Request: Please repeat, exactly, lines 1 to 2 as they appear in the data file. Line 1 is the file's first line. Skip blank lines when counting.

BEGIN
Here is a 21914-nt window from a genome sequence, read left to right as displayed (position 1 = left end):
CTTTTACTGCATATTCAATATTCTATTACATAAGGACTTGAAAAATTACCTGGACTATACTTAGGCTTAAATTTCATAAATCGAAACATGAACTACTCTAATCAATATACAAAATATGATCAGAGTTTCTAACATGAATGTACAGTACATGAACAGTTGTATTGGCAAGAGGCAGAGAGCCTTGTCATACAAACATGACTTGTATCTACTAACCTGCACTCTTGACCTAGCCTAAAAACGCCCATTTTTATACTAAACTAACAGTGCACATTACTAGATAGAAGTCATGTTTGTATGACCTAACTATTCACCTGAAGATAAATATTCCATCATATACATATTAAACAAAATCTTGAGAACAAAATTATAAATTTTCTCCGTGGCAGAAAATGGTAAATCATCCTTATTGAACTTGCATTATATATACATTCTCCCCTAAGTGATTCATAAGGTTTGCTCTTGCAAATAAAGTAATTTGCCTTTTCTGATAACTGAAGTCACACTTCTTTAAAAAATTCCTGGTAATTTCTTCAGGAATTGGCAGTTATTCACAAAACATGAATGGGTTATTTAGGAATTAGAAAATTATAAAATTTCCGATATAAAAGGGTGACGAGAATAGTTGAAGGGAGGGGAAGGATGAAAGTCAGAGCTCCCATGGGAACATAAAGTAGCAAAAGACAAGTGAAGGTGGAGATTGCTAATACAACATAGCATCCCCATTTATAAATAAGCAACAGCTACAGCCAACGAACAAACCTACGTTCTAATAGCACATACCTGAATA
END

Here is a 21914-nt window from a genome sequence, read left to right as displayed (position 1 = left end):
CTTTTACTGCATATTCAATATTCTATTACATAAGGACTTGAAAAATTACCTGGACTATACTTAGGCTTAAATTTCATAAATCGAAACATGAACTACTCTAATCAATATACAAAATATGATCAGAGTTTCTAACATGAATGTACAGTACATGAACAGTTGTATTGGCAAGAGGCAGAGAGCCTTGTCATACAAACATGACTTGTATCTACTAACCTGCACTCTTGACCTAGCCTAAAAACGCCCATTTTTATACTAAACTAACAGTGCACATTACTAGATAGAAGTCATGTTTGTATGACCTAACTATTCACCTGAAGATAAATATTCCATCATATACATATTAAACAAAATCTTGAGAACAAAATTATAAATTTTCTCCGTGGCAGAAAATGGTAAATCATCCTTATTGAACTTGCATTATATATACATTCTCCCCTAAGTGATTCATAAGGTTTGCTCTTGCAAATAAAGTAATTTGCCTTTTCTGATAACTGAAGTCACACTTCTTTAAAAAATTCCTGGTAATTTCTTCAGGAATTGGCAGTTATTCACAAAACATGAATGGGTTATTTAGGAATTAGAAAATTATAAAATTTCCGATATAAAAGGGTGACGAGAATAGTTGAAGGGAGGGGAAGGATGAAAGTCAGAGCTCCCATGGGAACATAAAGTAGCAAAAGACAAGTGAAGGTGGAGATTGCTAATACAACATAGCATCCCCATTTATAAATAAGCAACAGCTACAGCCAACGAACAAACCTACGTTCTAATAGCACATACCTGAATA